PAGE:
“The Machinists Union will fight to ensure that workers at the combined airline will be protected by the guarantees that can only be found in a union contract,” said Roach. “Delta is creating the world’s largest airline. The Machinists Union will help Northwest and Delta employees make it the world’s largest unionized airline.” More information about the NWA-Delta merger is available at www.goiam.org/mergers.
Members of IAM locals on strike at Boeing facilities in Kansas, Oregon and Washington will vote Nov. 1 on a tentative agreement which, if approved, will end the strike that began on Sept. 6, 2008.
The proposed contract would cover nearly 27,000 IAM members at Boeing and provide general wage increases of 15 percent over the life of the agreement, a pension multiplier of $83 by the end of the contract and lump sum payments of 10 percent of the previous year’s earnings or $5,000, whichever is greater. Additionally, the IAM Negotiating Committee secured language to protect thousands of jobs at risk in the material handling classification.
A simple majority of those casting ballots is required to approve the four-year agreement, which was reached on Oct. 27 after five days of intense bargaining in Washington, DC. Results of the ratification vote count should be available late on Saturday, Nov. 1 and will be posted at www.goiam.org and www.iam751.org.
The IAM announced this week that federal mediators scheduled negotiations between the union and Vought Aircraft Industries for Nov. 12, 13 and 14 in Nashville, TN.
“IAM negotiators have been ready and willing to meet with Vought representatives since members rejected a company proposal to replace the established pension plan for many employees with a risky 401(k) plan,” said IAM Aerospace Coordinator Ron Eldridge. “The events of the last few weeks confirm beyond any doubt how unreliable a 401(k)-based retirement plan can be.”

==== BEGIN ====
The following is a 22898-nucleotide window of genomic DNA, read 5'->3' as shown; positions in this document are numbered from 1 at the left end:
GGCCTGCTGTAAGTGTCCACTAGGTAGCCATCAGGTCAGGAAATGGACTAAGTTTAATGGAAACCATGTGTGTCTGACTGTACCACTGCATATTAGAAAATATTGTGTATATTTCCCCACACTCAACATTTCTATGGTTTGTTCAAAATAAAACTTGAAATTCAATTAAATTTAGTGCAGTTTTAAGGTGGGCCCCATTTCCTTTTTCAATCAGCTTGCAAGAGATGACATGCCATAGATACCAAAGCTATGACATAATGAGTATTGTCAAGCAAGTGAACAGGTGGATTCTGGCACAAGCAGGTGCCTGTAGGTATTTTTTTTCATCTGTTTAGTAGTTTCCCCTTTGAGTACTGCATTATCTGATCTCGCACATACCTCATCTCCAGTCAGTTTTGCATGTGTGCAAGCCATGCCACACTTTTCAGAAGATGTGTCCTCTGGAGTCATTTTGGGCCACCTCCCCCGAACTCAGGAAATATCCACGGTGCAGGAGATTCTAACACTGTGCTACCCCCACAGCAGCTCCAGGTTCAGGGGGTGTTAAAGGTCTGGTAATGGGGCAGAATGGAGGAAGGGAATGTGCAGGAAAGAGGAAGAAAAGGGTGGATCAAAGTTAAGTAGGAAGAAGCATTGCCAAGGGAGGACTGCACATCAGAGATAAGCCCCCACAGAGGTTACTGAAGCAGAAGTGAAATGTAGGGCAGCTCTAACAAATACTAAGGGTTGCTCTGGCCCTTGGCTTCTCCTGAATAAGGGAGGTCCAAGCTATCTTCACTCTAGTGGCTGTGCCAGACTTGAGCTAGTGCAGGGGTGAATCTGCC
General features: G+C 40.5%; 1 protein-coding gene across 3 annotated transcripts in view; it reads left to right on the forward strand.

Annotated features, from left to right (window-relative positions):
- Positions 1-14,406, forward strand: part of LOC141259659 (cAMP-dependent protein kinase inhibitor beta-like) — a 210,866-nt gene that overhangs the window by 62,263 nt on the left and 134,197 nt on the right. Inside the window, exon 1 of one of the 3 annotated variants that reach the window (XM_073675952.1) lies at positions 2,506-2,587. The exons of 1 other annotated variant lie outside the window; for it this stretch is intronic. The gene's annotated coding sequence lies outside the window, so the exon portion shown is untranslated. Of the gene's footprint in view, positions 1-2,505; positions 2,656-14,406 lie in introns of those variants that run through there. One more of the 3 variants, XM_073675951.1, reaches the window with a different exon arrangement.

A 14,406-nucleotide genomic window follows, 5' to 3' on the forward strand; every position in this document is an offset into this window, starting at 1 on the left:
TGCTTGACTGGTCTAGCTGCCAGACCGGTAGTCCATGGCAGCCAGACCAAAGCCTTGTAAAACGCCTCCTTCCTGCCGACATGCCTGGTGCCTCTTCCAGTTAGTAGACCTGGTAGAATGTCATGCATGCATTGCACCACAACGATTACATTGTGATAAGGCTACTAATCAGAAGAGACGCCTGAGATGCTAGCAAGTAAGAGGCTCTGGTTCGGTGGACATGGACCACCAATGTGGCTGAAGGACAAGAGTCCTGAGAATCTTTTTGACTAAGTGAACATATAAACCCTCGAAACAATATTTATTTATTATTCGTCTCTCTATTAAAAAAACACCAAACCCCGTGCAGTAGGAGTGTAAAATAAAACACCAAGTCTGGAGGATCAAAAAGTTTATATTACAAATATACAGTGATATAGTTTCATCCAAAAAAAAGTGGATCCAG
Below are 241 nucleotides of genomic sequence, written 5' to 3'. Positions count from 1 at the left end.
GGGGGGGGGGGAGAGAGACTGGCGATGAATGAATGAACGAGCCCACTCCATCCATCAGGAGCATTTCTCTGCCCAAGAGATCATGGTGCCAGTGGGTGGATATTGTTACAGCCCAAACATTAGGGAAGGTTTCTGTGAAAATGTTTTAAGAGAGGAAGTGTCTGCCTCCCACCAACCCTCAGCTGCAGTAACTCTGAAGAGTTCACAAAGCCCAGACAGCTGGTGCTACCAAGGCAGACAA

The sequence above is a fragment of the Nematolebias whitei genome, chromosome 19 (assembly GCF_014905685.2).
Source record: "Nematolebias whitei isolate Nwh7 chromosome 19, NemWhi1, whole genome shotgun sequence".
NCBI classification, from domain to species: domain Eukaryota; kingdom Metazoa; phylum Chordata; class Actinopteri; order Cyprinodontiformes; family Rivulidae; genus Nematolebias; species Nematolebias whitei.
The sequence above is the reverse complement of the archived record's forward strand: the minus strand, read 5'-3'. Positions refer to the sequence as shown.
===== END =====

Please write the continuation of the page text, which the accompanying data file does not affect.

The strike has been marked by extraordinary unity among members and the community, despite Tennessee’s status as a so-called right-to-work (for less) state. The struggle at Vought has also inspired letters from international union federations, expressing global solidarity from as far away as Sweden, Great Britain and Denmark.
Members of Local 735 at Vought have been on strike since their contract expired on Sept. 27, 2008. “We will go to the table with the hope of resolving this strike,” said Eldridge. “Our members are determined that there must be a fair and equitable resolution to this dispute.”
In a revealing interview this week with CNBC’s Maria Bartiromo, Arizona Republican John McCain declared he would veto the Employee Free Choice Act (EFCA) in “a New York minute” if he were elected president.
The legislation, which drew widespread bipartisan support in the 110th Congress, only to stall after a filibuster by Senate Republicans, is a top legislative priority for unions and union members in the next Congress. According to recent research, as many as 60 million Americans would join a union if they could.
McCain said he would do “everything in his power” to block the legislation. If passed, EFCA would level the playing field for workers and allow them to form unions in their workplace when a majority signed cards expressing a wish to do so. The current system, as administered by the pro-business appointees on the National Labor Relations Board (NLRB), allows employers ample time to organize and conduct union avoidance campaigns.
In the CNBC interview, McCain echoed the talking points of anti-labor business lobbyists, calling EFCA a threat to labor-management relations and going so far as calling it a threat to democracy. “It’s dangerous for America, it’s dangerous to small business,” said McCain, who added, “and I think it’s a threat to one of the fundamentals of democracy.”